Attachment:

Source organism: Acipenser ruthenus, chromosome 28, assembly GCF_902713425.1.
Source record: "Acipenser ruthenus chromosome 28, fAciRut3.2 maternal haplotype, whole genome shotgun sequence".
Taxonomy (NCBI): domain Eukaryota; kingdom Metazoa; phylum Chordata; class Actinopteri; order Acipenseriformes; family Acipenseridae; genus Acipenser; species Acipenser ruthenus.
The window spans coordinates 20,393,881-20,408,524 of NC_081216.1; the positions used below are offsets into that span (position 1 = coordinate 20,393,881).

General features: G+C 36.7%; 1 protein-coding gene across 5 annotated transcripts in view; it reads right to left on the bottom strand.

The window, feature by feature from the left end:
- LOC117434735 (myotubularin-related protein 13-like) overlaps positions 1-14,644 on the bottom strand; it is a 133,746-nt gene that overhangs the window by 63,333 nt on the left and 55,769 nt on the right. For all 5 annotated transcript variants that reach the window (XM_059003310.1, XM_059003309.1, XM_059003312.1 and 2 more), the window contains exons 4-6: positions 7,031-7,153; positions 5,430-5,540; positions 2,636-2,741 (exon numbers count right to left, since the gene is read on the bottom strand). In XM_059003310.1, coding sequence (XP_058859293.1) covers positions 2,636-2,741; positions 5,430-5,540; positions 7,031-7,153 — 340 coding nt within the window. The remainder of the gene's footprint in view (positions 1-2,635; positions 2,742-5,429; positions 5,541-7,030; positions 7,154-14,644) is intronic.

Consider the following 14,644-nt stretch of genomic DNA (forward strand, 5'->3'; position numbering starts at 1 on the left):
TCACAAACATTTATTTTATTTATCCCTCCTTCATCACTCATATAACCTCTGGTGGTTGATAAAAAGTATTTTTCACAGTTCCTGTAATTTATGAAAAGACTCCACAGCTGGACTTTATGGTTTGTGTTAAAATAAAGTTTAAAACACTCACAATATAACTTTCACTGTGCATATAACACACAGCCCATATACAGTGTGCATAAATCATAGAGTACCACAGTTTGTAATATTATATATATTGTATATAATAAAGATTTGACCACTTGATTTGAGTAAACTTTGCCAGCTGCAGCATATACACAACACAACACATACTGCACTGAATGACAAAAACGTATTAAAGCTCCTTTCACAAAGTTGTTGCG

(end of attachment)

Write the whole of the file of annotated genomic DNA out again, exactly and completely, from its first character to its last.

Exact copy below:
Source organism: Acipenser ruthenus, chromosome 28, assembly GCF_902713425.1.
Source record: "Acipenser ruthenus chromosome 28, fAciRut3.2 maternal haplotype, whole genome shotgun sequence".
Taxonomy (NCBI): domain Eukaryota; kingdom Metazoa; phylum Chordata; class Actinopteri; order Acipenseriformes; family Acipenseridae; genus Acipenser; species Acipenser ruthenus.
The window spans coordinates 20,393,881-20,408,524 of NC_081216.1; the positions used below are offsets into that span (position 1 = coordinate 20,393,881).

General features: G+C 36.7%; 1 protein-coding gene across 5 annotated transcripts in view; it reads right to left on the bottom strand.

The window, feature by feature from the left end:
- LOC117434735 (myotubularin-related protein 13-like) overlaps positions 1-14,644 on the bottom strand; it is a 133,746-nt gene that overhangs the window by 63,333 nt on the left and 55,769 nt on the right. For all 5 annotated transcript variants that reach the window (XM_059003310.1, XM_059003309.1, XM_059003312.1 and 2 more), the window contains exons 4-6: positions 7,031-7,153; positions 5,430-5,540; positions 2,636-2,741 (exon numbers count right to left, since the gene is read on the bottom strand). In XM_059003310.1, coding sequence (XP_058859293.1) covers positions 2,636-2,741; positions 5,430-5,540; positions 7,031-7,153 — 340 coding nt within the window. The remainder of the gene's footprint in view (positions 1-2,635; positions 2,742-5,429; positions 5,541-7,030; positions 7,154-14,644) is intronic.

Consider the following 14,644-nt stretch of genomic DNA (forward strand, 5'->3'; position numbering starts at 1 on the left):
TCACAAACATTTATTTTATTTATCCCTCCTTCATCACTCATATAACCTCTGGTGGTTGATAAAAAGTATTTTTCACAGTTCCTGTAATTTATGAAAAGACTCCACAGCTGGACTTTATGGTTTGTGTTAAAATAAAGTTTAAAACACTCACAATATAACTTTCACTGTGCATATAACACACAGCCCATATACAGTGTGCATAAATCATAGAGTACCACAGTTTGTAATATTATATATATTGTATATAATAAAGATTTGACCACTTGATTTGAGTAAACTTTGCCAGCTGCAGCATATACACAACACAACACATACTGCACTGAATGACAAAAACGTATTAAAGCTCCTTTCACAAAGTTGTTGCG